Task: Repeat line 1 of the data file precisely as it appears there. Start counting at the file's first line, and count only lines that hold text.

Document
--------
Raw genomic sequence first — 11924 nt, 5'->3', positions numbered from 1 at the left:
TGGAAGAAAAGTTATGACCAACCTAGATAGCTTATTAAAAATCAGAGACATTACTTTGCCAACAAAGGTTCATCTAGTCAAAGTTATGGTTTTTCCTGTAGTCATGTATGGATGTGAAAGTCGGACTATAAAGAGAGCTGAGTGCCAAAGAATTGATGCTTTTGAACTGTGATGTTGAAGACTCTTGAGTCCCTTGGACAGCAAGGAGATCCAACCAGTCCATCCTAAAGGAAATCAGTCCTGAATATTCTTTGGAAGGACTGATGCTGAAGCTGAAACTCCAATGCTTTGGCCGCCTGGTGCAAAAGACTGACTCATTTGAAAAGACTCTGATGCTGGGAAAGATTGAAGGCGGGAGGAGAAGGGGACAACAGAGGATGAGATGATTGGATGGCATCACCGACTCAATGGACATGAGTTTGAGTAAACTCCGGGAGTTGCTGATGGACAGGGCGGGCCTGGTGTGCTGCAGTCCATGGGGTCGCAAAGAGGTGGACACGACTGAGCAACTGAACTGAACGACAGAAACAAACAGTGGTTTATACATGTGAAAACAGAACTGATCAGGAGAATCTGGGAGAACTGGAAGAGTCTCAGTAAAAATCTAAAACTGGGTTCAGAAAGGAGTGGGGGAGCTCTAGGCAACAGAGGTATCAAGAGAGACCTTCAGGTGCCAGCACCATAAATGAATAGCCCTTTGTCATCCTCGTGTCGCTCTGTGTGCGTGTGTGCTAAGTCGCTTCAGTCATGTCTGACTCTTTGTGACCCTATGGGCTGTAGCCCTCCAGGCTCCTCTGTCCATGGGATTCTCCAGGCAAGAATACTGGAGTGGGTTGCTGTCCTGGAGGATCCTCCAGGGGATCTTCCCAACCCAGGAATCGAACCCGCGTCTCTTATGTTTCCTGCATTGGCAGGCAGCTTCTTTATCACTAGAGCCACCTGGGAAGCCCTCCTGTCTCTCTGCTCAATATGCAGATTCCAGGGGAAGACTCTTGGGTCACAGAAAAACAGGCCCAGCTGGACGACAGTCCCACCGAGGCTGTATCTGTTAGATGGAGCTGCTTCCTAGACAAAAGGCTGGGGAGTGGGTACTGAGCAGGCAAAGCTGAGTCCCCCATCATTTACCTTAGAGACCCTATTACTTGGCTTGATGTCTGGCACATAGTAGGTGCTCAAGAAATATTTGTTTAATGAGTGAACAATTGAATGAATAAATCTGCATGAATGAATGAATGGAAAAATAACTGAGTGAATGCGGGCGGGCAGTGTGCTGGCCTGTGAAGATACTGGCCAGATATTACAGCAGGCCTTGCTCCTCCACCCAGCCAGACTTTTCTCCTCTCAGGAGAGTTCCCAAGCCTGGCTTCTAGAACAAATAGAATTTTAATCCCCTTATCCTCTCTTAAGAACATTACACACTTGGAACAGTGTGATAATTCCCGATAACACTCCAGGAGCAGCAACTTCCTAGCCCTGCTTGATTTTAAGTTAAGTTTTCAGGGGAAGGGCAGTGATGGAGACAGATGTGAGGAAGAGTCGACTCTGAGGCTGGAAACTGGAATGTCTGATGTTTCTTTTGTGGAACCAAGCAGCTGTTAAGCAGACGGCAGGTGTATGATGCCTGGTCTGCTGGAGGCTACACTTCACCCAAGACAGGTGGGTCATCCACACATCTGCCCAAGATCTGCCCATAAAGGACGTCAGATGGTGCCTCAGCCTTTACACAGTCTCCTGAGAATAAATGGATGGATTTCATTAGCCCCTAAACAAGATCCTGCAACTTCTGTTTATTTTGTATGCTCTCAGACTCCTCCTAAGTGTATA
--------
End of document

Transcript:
Raw genomic sequence first — 11924 nt, 5'->3', positions numbered from 1 at the left: